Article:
John Doe 3 submits that he has standing as a result of the increased difficulty in fundraising for (and recruiting and maintaining membership in) his organization. That asserted injury is derivative from the harm suffered by the organization itself and is therefore insufficient to establish standing. Pagán, 448 F.3d at 30 (holding that an agent of an organization must allege an injury that does not derive from the injury to the principal in order to establish standing).
To summarize, Sigma Chi, SAE, Mass Gamma and John Does 1 and 2 have all demonstrated standing. Theta, Kappa and John Doe 3 have failed to establish standing and will therefore be dismissed from this case.
C. Title IX
1. Applicable Law
Pursuant to Title IX of the Educational Amendments of 1972, 20 U.S.C. §§ 1681 - 1688,
[n]o person in the United States shall, on the basis of sex, be excluded from participation in, be denied the benefits of, or be subjected to discrimination under any education program or activity receiving Federal financial assistance.
The anti-discrimination law in the Title VII context is violated by a finding of disparate treatment on the basis of a protected attribute, such as sex. Cumpiano v. Banco Santander P.R., 902 F.2d 148, 153-56 (1st Cir. 1990). Under that theory of liability, an employer is liable under Title VII when sex is a substantial motivating factor behind an adverse employment decision. Id. at 155 ; see also Zarda v. Altitude Express, Inc., 883 F.3d 100, 112, 128 (2d Cir. 2018) (en banc); Doe v. Columbia Univ., 831 F.3d 46, (2d Cir. 2016) ("Because Title IX prohibits ... subjecting a person to discrimination on account of sex, it is understood to bar[ ] the imposition of university discipline where gender is a motivating factor in the decision to discipline" (second alteration in original) (internal quotation marks omitted) (quoting Yusuf v. Vassar Coll., 35 F.3d 709, 715 (2d Cir. 1994) )). To determine whether sex is a motivating factor behind an adverse decision or policy, courts apply a "comparative" or "but-for" test which
determines whether the trait that is the basis for discrimination is a function of sex by asking whether an employee's treatment would have been different "but for that person's sex."
Zarda, 883 F.3d at 116 (quoting City of L.A., Dep't of Water & Power v. Manhart, 435 U.S. 702, 711, 98 S.Ct. 1370, 55 L.Ed.2d 657 (1978) ); Hively v. Ivy Tech Cmty. Coll. of Ind., 853 F.3d 339, 345 (7th Cir. 2017) (en banc).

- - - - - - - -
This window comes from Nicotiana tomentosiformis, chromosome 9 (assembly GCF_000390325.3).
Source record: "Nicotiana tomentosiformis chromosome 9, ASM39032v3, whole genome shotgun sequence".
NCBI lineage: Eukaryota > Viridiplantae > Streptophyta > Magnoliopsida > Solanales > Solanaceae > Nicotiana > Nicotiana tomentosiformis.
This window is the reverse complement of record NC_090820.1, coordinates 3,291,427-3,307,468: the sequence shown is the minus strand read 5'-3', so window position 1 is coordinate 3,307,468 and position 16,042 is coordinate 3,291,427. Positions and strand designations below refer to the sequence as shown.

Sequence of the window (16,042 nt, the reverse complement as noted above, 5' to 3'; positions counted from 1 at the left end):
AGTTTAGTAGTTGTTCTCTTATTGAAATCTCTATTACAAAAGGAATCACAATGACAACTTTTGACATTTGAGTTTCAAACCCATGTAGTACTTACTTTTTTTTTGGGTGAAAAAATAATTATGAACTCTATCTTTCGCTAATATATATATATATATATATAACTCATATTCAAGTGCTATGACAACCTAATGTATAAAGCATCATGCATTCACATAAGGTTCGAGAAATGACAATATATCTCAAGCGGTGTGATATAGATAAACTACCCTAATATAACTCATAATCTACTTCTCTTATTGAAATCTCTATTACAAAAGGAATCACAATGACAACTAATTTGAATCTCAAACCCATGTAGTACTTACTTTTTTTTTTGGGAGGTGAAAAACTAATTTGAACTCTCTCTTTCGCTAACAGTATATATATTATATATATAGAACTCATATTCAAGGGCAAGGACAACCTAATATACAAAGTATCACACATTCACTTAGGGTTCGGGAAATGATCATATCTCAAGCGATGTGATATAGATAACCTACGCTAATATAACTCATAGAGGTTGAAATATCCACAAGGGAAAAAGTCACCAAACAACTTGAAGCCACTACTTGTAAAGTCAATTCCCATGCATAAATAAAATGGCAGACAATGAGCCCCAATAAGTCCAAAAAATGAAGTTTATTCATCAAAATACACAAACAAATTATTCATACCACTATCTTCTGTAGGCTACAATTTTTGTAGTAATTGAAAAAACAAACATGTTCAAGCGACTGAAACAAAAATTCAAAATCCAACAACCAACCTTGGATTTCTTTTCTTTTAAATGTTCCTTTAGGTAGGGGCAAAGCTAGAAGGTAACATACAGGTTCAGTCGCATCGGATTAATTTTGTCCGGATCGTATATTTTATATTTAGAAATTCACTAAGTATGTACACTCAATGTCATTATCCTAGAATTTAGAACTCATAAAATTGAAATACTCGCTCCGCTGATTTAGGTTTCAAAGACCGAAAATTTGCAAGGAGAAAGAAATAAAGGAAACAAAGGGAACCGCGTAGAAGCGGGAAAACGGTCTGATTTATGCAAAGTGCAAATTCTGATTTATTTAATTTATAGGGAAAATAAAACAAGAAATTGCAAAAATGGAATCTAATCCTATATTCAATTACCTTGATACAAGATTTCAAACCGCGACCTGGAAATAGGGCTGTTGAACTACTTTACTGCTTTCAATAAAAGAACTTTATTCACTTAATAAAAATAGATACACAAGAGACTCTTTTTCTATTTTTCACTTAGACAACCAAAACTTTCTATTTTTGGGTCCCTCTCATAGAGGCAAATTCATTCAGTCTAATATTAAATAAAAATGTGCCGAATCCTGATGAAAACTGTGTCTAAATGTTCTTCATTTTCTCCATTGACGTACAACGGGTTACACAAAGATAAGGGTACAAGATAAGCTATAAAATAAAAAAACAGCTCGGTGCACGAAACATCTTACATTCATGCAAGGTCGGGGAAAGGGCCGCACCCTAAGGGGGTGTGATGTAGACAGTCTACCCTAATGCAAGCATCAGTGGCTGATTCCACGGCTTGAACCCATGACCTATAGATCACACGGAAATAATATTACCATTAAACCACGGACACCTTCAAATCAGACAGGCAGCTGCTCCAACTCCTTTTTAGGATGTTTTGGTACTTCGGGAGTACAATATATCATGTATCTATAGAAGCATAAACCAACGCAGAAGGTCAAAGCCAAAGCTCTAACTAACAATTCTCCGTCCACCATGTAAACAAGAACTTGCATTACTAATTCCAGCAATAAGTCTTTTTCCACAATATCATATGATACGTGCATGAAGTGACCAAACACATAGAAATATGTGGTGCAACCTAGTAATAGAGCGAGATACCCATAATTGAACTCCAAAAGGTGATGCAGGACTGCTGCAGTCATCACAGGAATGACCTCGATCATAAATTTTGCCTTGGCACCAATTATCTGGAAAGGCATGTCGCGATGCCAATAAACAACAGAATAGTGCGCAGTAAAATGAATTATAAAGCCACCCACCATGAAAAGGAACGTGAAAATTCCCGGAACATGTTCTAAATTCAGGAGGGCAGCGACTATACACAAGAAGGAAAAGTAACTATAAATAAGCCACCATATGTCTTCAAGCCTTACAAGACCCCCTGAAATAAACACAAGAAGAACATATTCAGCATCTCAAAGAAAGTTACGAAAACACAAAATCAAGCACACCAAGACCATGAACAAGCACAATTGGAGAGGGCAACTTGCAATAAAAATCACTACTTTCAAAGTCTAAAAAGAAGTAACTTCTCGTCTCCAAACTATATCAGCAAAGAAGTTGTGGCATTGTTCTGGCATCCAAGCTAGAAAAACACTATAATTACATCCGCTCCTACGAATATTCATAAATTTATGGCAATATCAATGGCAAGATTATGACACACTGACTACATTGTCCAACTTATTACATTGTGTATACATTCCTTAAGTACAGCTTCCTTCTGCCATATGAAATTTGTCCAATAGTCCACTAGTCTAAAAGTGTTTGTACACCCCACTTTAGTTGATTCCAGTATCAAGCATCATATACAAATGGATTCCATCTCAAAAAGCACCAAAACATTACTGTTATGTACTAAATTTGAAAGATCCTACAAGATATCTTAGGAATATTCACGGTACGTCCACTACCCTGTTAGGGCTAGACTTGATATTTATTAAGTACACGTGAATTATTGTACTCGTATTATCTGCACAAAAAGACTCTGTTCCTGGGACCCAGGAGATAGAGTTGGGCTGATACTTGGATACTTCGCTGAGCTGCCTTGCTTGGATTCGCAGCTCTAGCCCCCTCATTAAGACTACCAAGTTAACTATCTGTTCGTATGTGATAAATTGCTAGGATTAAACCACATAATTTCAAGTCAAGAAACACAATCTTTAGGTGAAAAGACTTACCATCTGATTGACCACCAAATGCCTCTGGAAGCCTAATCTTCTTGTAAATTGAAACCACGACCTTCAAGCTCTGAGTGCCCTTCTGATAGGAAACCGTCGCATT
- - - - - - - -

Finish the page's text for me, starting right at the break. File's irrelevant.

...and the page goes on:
In Zarda and Hively, the Second and Seventh Circuit Courts of Appeals, respectively, applied the comparative or but-for test to determine whether an adverse employment decision made on the basis of an employee's sexual orientation constitutes impermissible sex discrimination under Title VII. See Zarda, 883 F.3d at 116 ; Hively, 853 F.3d at 345. Both the Second and Seventh Circuits held that discrimination on the basis of sexual orientation is actionable sex discrimination under Title VII because but-for being a man attracted to another man (i.e. a woman attracted to a man) or a woman being attracted to another woman (i.e. a man attracted to a woman), the employee would have been treated differently and thus the sex of the employee was a motivating factor in the adverse employment decision. Zarda, 883 F.3d at 116-18 (citing Manhart, 435 U.S. at 711, 98 S.Ct. 1370, and Price Waterhouse v. Hopkins, 490 U.S. 228, 258, 109 S.Ct. 1775, 104 L.Ed.2d 268 (1989), in discussing the application of the comparative or but-for test); Hively, 853 F.3d at 345-47 (explaining that in conducting the comparative or but-for test, it is essential that the only variable that is allowed to change is the plaintiff's sex).
Both the Second and Seventh Circuits found it irrelevant that the discriminatory policy applied equally to both gay men and lesbian women, holding that the equal application of the employer's policy to both men and women did not change the fact that the policy drew distinctions according to the particular individual's sex. Zarda, 883 F.3d at 126 (citing Loving v. Virginia, 388 U.S. 1, 10-11, 87 S.Ct. 1817, 18 L.Ed.2d 1010 (1967), for the proposition that a policy that discriminates on the basis of a protected characteristic cannot be saved by equal application of that discriminatory policy); Hively, 853 F.3d at 348-49 (same).
A separate theory of liability under Title VII is associational discrimination in which an employer discriminates against an employee on the basis of the protected characteristic of a person with whom the employee associates. Holcomb v. Iona Coll., 521 F.3d 130, 139 (2d Cir. 2008) (holding that "where an employee is subjected to adverse action because an employer disapproves of interracial association, the employee suffers discrimination because of the employee's own race" (emphasis in original)); see also Zarda, 883 F.3d at 124-26 ("Applying the reasoning of Holcomb, if a male employee married to a man is terminated because his employer disapproves of same-sex marriage, the employee has suffered associational discrimination based on his own sex because the fact that the employee is a man instead of a woman motivated the employer's discrimination against him." (internal quotation marks omitted)); Hively, 853 F.3d at 347.